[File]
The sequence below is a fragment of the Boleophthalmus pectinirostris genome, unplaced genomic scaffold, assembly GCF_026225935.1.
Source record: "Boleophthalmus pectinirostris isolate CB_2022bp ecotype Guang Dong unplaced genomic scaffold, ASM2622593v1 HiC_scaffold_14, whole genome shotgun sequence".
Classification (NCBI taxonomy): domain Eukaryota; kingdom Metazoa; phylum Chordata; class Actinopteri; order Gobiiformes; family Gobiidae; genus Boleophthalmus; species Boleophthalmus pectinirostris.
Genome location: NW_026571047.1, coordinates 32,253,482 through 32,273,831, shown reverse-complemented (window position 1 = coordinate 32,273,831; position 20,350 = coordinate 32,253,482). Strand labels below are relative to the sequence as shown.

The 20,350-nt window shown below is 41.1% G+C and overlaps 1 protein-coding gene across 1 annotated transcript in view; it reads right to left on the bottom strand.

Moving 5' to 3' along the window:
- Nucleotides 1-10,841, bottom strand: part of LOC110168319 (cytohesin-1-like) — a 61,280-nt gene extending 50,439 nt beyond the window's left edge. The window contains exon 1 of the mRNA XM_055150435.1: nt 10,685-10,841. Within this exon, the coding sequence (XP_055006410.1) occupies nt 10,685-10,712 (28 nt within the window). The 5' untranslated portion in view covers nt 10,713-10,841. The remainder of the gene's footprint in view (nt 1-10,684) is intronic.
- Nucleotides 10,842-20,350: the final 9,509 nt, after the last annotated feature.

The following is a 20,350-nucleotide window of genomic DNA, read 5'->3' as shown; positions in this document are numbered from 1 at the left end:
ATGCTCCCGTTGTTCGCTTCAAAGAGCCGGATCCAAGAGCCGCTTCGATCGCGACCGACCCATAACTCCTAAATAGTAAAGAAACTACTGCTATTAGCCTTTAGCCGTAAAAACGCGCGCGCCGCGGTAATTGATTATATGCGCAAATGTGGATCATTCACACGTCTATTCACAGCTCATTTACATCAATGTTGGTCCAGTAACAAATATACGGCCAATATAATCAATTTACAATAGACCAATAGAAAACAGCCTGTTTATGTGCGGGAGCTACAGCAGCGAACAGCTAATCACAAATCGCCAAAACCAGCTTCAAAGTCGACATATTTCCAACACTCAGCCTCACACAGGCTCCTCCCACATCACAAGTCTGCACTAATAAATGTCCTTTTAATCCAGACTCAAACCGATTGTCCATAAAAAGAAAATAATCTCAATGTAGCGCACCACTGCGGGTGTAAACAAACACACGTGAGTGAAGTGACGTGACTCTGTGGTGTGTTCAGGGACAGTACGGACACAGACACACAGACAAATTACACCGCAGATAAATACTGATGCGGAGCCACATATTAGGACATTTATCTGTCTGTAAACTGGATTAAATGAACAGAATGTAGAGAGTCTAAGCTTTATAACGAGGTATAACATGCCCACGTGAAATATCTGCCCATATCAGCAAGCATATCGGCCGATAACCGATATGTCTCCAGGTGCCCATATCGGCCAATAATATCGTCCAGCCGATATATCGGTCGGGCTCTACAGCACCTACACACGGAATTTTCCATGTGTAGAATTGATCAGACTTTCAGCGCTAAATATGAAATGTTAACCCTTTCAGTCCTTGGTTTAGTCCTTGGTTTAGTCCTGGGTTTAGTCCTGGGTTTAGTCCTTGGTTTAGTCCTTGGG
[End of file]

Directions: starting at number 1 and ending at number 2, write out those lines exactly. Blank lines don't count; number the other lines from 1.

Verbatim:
The sequence below is a fragment of the Boleophthalmus pectinirostris genome, unplaced genomic scaffold, assembly GCF_026225935.1.
Source record: "Boleophthalmus pectinirostris isolate CB_2022bp ecotype Guang Dong unplaced genomic scaffold, ASM2622593v1 HiC_scaffold_14, whole genome shotgun sequence".